Movie theaters are trying desperately to restore customer attendance. Even though Disney’s “Frozen” was named the best and most popular animated film of all time, many people chose to wait on it to come out on DVD. Why? Movies cost a lot… not to mention the refreshments.
Netflix and Redbox have forever changed this industry. Producers began rushing movies to home video many years ago in an effort to get the most money. In the effort, they crippled the theater experience.
Most people have large flat-screen televisions and can rent (or stream) and play a movie with all the comforts of home (and cheaper refreshments). Can you say, “Movietime Popcorn?” You can sit with your family and friends, eat and enjoy. It is better than the Dinner and a Movie theaters in the fact that you don’t have to be inconvenienced by going out.
By the way, let’s not discount the lack of spectacular movies in recent years. Most people have never seen a majority of the films nominated at the Academy Awards for the past decade or so.
So theater owners are meeting to decide how to get you and I to return to their buildings, freeze with a bunch of unruly strangers and experience the movies.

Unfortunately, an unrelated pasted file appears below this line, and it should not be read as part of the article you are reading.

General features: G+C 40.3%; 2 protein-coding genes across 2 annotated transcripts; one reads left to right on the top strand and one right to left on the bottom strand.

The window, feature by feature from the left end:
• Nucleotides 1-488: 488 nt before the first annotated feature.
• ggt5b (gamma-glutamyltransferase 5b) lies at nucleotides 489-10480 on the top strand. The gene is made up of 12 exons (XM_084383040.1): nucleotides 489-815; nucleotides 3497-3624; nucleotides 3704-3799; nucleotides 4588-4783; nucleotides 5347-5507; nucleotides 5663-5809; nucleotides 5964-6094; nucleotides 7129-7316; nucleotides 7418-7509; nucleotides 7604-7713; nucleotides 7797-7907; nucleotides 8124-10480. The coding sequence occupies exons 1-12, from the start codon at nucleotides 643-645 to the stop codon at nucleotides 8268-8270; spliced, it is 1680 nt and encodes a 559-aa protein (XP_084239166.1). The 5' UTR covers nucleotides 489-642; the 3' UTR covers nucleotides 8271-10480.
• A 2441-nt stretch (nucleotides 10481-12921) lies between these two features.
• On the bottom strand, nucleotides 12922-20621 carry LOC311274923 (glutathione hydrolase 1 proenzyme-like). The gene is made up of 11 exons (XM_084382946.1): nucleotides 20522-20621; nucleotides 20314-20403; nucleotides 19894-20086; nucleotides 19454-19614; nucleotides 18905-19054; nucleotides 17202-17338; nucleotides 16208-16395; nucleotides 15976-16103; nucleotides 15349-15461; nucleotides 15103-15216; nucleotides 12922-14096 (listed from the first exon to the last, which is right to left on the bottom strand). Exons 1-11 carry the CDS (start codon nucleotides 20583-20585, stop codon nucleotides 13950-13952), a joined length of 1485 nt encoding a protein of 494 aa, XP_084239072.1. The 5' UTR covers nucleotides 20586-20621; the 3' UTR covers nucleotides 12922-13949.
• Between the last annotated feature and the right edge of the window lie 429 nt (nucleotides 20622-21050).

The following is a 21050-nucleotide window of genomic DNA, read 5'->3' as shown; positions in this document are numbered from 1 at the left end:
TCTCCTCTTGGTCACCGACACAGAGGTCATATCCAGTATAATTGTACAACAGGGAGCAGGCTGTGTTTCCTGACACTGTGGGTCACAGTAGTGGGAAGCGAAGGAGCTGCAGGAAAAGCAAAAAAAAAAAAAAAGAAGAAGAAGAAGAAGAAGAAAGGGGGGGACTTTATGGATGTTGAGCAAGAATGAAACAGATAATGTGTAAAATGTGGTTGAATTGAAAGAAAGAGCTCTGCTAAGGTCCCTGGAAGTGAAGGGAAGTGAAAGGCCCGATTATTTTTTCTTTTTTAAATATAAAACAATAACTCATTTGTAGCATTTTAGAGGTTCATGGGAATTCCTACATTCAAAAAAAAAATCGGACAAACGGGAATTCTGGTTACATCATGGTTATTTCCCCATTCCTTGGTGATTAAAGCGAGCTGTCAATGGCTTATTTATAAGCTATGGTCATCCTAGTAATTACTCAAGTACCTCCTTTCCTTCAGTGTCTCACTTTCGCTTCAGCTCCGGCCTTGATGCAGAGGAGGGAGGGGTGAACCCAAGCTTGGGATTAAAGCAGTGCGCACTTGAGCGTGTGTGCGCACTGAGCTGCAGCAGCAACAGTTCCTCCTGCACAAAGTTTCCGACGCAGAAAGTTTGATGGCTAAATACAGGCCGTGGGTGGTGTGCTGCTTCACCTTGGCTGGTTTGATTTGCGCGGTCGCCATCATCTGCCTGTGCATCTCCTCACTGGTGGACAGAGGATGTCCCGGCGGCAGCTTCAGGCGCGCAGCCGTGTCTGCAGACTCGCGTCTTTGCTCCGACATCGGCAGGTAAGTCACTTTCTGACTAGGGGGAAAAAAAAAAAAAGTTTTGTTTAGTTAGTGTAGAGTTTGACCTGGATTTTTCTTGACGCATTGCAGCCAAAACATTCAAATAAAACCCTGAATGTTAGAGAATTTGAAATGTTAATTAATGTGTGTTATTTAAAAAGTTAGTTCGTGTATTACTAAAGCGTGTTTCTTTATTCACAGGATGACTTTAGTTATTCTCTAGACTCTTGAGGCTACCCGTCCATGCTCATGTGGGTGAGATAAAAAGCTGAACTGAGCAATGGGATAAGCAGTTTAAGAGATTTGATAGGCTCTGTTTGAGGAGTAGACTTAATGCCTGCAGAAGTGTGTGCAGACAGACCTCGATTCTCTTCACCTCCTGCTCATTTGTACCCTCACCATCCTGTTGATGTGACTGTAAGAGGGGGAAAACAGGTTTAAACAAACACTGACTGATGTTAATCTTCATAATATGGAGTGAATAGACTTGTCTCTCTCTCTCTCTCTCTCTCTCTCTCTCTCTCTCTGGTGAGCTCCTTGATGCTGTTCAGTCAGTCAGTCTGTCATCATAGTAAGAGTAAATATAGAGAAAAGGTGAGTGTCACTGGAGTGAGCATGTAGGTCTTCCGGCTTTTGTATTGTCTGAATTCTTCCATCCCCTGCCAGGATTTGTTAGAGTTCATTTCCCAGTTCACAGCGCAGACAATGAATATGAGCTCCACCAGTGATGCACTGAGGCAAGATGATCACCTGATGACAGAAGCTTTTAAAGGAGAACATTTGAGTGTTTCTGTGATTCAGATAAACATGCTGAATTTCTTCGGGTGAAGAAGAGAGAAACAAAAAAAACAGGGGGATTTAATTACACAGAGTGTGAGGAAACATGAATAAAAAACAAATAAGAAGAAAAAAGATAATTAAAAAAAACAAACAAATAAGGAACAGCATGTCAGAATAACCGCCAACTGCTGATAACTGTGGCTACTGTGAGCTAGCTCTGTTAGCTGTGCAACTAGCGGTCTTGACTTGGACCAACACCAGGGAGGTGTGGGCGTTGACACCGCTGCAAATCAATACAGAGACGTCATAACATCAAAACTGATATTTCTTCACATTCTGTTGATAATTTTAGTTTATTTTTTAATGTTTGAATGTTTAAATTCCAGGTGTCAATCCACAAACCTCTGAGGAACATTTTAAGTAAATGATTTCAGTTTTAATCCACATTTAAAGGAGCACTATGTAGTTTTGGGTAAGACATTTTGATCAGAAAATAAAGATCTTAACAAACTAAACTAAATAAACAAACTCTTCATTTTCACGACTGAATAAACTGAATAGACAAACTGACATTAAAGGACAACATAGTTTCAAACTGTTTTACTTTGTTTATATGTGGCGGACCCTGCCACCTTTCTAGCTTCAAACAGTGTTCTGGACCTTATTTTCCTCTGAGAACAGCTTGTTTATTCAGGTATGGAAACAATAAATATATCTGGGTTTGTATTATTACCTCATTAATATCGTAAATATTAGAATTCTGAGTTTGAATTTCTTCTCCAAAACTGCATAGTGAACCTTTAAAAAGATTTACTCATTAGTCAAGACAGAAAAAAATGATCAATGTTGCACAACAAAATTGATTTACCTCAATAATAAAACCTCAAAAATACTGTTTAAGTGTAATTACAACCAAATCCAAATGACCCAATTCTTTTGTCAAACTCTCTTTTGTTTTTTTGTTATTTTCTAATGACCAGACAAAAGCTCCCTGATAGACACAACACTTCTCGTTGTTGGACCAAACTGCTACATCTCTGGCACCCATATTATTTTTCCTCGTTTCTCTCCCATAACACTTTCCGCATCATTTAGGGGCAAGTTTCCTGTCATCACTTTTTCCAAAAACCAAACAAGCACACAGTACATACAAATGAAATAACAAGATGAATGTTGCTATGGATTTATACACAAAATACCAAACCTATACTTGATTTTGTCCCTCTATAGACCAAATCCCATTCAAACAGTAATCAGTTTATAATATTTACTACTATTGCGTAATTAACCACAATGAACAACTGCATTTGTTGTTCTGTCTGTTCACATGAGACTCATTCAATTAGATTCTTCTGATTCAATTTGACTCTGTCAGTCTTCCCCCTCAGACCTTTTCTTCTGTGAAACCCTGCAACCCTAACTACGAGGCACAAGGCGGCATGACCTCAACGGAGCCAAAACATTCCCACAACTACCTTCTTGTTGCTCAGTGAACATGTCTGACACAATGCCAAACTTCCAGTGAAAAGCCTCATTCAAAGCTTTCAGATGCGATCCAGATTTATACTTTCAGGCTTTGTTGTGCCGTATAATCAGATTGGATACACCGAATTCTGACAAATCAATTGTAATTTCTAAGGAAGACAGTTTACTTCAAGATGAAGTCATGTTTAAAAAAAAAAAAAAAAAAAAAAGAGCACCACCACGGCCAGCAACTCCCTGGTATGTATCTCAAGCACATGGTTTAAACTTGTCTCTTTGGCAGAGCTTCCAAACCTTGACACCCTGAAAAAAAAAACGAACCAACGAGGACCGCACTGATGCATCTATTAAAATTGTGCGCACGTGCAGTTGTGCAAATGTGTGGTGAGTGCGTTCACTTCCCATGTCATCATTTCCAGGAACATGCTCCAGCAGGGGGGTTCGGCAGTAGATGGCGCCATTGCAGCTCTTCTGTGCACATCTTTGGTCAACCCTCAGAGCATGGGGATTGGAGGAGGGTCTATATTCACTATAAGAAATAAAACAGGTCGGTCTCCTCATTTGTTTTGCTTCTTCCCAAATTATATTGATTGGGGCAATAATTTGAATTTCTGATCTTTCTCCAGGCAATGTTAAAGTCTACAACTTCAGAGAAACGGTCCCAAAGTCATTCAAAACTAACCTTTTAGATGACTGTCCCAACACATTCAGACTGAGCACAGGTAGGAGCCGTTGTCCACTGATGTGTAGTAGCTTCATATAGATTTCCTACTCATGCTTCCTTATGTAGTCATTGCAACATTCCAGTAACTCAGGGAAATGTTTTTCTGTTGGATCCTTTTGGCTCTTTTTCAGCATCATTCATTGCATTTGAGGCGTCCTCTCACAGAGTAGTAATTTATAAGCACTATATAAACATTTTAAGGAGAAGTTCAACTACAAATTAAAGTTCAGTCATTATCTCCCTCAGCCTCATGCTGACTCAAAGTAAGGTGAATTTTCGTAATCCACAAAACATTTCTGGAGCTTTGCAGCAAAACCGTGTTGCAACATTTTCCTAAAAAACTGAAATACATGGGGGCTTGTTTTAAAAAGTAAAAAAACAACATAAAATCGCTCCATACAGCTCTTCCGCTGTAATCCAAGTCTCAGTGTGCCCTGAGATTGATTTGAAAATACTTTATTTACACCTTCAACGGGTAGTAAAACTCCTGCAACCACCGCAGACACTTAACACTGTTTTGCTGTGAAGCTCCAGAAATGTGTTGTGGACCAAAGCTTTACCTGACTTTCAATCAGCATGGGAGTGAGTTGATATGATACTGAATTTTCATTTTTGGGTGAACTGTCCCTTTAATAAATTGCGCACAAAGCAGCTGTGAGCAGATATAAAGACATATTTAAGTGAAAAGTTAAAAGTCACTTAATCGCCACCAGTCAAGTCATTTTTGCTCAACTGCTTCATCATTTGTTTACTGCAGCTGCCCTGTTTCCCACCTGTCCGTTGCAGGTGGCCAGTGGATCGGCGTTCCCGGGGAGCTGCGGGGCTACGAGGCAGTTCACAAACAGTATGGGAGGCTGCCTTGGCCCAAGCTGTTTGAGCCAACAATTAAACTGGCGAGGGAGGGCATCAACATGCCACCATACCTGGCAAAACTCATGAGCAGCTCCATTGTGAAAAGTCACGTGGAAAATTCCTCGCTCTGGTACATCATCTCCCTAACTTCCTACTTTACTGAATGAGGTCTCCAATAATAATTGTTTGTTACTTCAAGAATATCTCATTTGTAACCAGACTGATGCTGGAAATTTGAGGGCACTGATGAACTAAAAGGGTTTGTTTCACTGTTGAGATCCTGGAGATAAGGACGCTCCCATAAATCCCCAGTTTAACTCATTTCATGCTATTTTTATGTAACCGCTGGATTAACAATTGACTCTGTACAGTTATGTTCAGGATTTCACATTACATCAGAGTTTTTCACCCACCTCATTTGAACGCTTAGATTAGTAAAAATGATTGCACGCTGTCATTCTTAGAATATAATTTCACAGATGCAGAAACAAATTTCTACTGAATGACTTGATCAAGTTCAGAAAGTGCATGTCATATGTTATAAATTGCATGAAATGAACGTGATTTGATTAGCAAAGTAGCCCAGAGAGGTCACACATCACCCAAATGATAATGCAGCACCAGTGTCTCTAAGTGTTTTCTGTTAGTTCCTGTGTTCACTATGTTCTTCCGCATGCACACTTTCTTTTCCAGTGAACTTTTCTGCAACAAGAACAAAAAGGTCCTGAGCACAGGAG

A suggestion is to make the experience of the theater more moving… literally. There are a few theaters springing up that offer vibrations and movements in the seats, much like an amusement park projection attraction. Some owners want to band together to have a “Movie Night Out” across the country. They would offer a discount one night from coast to coast to attract patrons back to their seats.
Until owners come up with a better idea than immediate convenient gratification like Netflix does through online streaming and quick viewing without leaving your comfort zone, the prospect doesn’t look good for the old Rialto, Strand or Loews movie houses.